The Independent Foreclosure Review was supposed to be a full and fair investigation of the big banks’ foreclosure abuses. But Monday morning, the very regulators who launched the program 18 months ago announced that it had all been a massive mistake and shut it down.
Saying the word recovery over and over won’t change the fact that the U.S. housing market is continuing its nose dive. David Blitzer of S&P tells the BBC, “Keeping with the trends set in late 2010, January brings us weakening home prices with no real hope in sight for the near future.”
More than half of the state's homeowners with a mortgage—51.4 percent—spend more than 30 percent of their monthly income on housing costs, according to 2005-2009 estimates from the U.S. Census Bureau's American Community Survey. ... (more)
Bank of America said Monday it will resume foreclosures in 23 states. The country’s largest bank stopped processing foreclosures nationwide while it investigated a mess of paperwork that cast doubt on the validity of home seizures. A self-imposed ban remains in 27 states.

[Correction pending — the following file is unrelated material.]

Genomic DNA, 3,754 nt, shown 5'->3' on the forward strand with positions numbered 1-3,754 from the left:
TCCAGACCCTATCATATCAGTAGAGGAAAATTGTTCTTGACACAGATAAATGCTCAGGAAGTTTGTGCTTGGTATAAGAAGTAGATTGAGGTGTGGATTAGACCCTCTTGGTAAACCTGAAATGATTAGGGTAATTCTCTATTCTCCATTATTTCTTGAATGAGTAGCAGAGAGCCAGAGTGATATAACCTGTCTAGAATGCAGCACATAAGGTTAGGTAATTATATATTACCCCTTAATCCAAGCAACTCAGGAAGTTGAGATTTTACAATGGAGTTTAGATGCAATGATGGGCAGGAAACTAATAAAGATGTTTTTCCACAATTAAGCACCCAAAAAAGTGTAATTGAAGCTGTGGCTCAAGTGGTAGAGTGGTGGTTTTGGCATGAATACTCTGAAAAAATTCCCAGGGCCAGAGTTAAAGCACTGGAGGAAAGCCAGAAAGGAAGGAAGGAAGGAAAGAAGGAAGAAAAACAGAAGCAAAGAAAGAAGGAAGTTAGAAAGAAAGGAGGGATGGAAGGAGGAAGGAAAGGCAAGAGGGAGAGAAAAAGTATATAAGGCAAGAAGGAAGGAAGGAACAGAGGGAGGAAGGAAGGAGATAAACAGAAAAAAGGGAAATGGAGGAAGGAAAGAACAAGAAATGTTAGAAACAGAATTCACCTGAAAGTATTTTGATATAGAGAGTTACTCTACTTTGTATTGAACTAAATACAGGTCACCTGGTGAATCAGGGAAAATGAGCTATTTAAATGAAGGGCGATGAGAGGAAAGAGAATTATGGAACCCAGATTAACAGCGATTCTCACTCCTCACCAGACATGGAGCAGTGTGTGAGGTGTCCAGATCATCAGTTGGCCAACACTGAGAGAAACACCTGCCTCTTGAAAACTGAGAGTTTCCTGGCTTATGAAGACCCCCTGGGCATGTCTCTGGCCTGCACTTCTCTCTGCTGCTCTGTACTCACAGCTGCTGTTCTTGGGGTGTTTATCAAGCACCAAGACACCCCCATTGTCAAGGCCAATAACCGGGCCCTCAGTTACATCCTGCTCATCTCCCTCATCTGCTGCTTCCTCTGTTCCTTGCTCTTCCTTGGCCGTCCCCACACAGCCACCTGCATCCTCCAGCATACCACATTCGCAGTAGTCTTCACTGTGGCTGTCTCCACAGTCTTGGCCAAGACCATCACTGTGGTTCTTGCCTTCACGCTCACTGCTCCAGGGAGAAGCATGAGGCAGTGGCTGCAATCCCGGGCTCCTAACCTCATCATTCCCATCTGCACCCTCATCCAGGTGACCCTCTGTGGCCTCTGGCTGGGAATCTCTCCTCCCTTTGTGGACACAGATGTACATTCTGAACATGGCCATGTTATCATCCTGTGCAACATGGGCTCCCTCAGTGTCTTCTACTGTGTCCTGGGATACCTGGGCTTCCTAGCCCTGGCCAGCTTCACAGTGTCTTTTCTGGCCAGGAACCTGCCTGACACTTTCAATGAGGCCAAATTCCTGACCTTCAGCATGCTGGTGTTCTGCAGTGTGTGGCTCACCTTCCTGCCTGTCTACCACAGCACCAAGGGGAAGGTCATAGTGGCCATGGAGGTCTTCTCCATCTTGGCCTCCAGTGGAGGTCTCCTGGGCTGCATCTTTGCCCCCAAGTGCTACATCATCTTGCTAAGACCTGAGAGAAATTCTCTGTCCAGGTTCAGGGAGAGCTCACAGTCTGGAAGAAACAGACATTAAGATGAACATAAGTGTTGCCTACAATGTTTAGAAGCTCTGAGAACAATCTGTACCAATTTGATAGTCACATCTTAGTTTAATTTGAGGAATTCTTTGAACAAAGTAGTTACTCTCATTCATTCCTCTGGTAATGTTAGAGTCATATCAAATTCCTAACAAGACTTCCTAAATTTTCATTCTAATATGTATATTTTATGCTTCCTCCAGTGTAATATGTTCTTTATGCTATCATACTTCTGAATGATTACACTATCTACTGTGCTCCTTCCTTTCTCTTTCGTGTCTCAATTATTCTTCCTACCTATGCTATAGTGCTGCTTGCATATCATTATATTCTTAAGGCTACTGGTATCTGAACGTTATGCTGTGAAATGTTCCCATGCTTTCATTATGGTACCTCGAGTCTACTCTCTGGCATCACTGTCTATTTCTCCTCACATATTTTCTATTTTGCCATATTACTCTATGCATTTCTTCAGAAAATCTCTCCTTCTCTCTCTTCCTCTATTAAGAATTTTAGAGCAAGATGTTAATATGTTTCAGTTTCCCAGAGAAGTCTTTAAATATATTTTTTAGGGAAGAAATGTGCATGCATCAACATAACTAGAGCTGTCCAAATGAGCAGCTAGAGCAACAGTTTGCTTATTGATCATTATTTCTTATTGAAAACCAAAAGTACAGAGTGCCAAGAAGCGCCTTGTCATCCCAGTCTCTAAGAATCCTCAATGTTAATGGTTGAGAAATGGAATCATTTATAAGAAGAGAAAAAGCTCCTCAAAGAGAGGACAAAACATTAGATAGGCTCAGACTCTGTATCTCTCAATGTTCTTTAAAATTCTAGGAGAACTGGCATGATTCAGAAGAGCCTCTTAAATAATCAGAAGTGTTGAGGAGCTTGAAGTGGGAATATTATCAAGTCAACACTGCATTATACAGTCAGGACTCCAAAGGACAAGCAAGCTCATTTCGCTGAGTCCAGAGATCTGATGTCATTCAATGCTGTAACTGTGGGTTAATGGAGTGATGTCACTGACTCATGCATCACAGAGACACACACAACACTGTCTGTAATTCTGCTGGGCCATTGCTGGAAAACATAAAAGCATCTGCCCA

Human rights investigators are adding yet another alleged war crime to existing accusations of Israel’s war-time exuberance, as Amnesty International officials believe Israel’s military forces engaged in “wanton destruction” of civilian homes during the bloody assault on Gaza.
The U.S. Department of Housing and Urban Development plans to demolish thousands of public housing units in New Orleans this weekend, despite an urgent need for affordable homes in the city. This video explains why, and what you can do about it.
If you’re caught up financially in the housing bubble (who isn’t these days?), you might want to skip this item. Home prices have fallen by 3.2 percent—the sharpest drop in 20 years, while the median price for homes has gone down for the 12th consecutive month—another record. That’s not good news for a market eager to return to the good ol’ days of easy loans and overpriced homes.